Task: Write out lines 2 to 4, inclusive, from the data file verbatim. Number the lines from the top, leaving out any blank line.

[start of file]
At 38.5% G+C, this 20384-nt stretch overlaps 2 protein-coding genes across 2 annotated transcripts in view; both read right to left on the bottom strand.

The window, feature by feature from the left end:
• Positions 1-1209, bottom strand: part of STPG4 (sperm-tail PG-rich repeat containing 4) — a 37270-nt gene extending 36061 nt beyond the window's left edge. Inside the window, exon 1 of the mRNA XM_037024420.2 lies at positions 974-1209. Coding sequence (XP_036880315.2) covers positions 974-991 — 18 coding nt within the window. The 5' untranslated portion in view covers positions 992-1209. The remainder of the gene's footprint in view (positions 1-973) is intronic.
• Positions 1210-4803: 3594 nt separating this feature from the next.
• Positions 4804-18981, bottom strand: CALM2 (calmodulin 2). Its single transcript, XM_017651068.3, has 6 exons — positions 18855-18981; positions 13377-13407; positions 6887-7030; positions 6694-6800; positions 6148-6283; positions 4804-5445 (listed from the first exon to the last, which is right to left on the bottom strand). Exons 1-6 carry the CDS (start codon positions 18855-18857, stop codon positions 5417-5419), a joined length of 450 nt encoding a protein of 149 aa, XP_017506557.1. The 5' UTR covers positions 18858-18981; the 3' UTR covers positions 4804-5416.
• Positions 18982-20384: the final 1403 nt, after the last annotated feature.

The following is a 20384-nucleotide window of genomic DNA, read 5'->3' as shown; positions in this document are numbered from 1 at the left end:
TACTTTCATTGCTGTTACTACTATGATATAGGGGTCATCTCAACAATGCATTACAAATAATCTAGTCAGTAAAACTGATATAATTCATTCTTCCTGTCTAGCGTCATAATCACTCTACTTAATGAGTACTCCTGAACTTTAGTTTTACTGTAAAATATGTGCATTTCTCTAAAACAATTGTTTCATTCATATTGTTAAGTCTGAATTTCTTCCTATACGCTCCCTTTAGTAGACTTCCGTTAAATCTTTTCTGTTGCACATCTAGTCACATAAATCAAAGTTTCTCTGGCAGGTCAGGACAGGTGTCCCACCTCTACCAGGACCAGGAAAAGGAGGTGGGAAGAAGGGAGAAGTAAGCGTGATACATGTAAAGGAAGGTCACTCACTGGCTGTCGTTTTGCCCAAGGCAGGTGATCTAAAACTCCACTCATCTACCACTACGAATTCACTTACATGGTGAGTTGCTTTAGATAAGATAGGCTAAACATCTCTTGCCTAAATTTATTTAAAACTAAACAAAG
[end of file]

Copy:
The window, feature by feature from the left end:
• Positions 1-1209, bottom strand: part of STPG4 (sperm-tail PG-rich repeat containing 4) — a 37270-nt gene extending 36061 nt beyond the window's left edge. Inside the window, exon 1 of the mRNA XM_037024420.2 lies at positions 974-1209. Coding sequence (XP_036880315.2) covers positions 974-991 — 18 coding nt within the window. The 5' untranslated portion in view covers positions 992-1209. The remainder of the gene's footprint in view (positions 1-973) is intronic.
• Positions 1210-4803: 3594 nt separating this feature from the next.